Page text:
Trusts may be established for many different purposes. As just one example, a parent may have concerns about a child’s ability to responsibly handle a lump-sum inheritance and may decide to establish a trust. The parent, working with an attorney, would write a trust agreement that stated when and for what purposes money in the trust could be used. After the parent’s death, any funds to be inherited would be deposited, held, and invested in a trust account. All future distributions from that account would have to match the conditions set forth in the trust agreement.

A trust, of course, cannot operate itself. In order to achieve the purpose for which a particular trust is established, someone must manage the trust funds and take the actions necessary to carry out the terms of the trust agreement. This work is referred to as trust administration. At this point, many people will hire an attorney to administer the trust.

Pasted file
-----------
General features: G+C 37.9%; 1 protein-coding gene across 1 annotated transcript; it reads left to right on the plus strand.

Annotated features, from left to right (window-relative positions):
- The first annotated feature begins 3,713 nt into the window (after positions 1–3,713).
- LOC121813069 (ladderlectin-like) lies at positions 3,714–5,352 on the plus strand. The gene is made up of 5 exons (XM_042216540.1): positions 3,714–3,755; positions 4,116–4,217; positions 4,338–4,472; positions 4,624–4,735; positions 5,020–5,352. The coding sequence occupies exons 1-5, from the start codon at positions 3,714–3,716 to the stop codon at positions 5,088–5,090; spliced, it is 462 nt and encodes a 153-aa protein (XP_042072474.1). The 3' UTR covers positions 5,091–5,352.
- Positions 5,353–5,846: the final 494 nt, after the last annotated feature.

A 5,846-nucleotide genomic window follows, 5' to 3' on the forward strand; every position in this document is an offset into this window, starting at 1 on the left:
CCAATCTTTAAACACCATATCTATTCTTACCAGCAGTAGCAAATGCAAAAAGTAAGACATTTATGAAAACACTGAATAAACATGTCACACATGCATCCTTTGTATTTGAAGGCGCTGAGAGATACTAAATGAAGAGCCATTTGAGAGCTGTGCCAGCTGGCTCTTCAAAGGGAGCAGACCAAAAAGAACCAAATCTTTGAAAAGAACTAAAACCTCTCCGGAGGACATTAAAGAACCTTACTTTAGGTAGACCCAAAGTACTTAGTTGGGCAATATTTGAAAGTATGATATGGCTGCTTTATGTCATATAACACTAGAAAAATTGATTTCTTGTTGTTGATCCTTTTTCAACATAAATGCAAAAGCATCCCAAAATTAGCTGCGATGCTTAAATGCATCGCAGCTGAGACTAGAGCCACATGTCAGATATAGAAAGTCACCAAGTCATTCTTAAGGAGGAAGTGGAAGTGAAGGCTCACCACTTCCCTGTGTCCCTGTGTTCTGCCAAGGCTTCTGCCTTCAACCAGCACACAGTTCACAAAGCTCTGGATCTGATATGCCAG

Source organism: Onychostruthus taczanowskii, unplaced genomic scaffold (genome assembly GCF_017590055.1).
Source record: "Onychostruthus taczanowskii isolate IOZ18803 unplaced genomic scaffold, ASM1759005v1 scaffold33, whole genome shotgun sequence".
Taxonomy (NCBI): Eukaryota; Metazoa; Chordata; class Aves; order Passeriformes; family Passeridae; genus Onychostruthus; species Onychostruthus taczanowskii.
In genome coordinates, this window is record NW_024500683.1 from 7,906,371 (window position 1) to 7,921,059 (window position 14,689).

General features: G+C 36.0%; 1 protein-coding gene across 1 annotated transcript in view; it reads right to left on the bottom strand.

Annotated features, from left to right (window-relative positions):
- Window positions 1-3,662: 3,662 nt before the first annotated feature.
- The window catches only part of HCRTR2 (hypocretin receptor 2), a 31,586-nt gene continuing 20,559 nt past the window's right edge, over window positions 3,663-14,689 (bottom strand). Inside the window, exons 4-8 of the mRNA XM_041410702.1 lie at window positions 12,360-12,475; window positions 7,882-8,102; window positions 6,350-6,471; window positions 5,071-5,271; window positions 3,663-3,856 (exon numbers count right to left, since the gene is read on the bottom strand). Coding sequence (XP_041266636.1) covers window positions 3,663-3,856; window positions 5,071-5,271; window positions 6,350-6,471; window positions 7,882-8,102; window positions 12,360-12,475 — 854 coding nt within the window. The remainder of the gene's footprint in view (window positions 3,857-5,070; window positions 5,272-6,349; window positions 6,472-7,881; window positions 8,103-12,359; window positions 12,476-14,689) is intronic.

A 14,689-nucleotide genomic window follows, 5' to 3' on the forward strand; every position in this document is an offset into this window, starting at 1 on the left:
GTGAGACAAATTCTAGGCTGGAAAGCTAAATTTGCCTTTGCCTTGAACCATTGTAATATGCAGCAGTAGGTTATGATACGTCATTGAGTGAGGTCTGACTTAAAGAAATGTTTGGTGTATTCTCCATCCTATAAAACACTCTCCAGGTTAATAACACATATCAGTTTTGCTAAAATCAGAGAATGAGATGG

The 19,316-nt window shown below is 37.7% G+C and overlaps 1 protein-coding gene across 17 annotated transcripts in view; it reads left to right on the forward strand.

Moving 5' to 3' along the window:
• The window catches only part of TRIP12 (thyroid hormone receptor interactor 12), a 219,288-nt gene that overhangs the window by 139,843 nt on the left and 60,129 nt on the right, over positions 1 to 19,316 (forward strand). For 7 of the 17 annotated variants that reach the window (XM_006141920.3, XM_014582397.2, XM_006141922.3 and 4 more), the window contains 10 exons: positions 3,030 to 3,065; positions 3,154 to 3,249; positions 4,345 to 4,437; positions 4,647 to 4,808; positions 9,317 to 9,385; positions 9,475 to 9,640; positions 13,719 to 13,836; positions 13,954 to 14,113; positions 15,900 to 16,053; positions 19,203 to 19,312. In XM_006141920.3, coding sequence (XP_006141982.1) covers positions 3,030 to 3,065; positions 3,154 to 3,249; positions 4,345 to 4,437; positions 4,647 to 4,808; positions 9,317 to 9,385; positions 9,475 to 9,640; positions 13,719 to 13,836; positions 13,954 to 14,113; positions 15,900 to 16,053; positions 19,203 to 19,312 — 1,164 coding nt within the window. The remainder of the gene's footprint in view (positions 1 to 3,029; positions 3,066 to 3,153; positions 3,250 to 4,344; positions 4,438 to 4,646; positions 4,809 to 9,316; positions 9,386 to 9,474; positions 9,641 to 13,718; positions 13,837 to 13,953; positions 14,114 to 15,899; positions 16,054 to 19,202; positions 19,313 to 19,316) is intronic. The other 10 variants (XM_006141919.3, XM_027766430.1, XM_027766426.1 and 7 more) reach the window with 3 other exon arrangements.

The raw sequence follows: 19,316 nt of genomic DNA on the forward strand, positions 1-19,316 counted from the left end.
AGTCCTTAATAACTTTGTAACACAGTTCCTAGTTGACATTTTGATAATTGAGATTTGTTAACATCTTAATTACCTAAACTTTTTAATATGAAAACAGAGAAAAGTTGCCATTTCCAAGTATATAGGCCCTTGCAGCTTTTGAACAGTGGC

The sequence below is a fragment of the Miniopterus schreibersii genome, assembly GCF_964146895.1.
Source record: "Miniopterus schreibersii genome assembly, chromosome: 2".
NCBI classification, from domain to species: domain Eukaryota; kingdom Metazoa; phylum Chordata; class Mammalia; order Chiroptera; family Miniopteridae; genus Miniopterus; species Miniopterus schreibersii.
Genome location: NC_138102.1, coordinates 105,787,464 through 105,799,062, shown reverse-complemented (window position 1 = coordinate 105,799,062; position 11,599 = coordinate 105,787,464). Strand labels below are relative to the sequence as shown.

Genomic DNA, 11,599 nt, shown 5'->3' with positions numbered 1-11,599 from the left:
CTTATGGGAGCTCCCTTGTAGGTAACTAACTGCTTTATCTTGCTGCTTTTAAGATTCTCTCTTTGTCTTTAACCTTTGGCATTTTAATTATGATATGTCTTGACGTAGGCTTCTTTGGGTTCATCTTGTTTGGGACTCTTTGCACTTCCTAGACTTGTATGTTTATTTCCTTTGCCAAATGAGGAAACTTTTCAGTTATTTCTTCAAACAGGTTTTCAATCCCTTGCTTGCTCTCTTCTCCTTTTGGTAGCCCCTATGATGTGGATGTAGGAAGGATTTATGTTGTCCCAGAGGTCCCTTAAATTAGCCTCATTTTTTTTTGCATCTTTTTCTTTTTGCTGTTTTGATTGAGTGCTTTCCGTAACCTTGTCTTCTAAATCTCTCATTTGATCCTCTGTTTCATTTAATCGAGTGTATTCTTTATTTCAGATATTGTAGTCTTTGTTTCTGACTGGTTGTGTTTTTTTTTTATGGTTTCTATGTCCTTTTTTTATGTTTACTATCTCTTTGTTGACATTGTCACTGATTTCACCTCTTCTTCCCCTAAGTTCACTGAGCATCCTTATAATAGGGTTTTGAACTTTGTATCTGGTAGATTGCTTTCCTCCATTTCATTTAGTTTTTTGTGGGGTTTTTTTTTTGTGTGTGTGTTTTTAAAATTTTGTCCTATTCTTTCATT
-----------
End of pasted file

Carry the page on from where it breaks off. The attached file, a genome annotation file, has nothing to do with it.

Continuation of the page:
In addition to investing and distributing the trust assets in alignment with the trust agreement, trust administration also includes documenting compliance with the fiduciary, tax, and accounting requirements applicable to trusts.

The trustee is ultimately responsible for all trust administration. An error in administration may cause an unhappy beneficiary to make a claim against the trustee for a breach of fiduciary duty which, if successful, may result in personal liability for the trustee.

Understandably – given the work involved and the potential for personal liability – it may be quite daunting for an individual to serve as a trustee. An individual trustee may hire an attorney for guidance on administering the trust.

Another option is to hire a professional fiduciary – such as a bank – to serve as the trustee, or as an agent for the individual trustee. A trust administrative officer is an employee (often an attorney) of the bank hired. The trust administrative officer often works with a portfolio manager in the investment of the trust assets. The administrative officer is responsible for understanding and interpreting the language of the trust agreement, responding to requests from beneficiaries for distributions from the trust, and completing all necessary documentation to keep the trust in compliance with applicable law.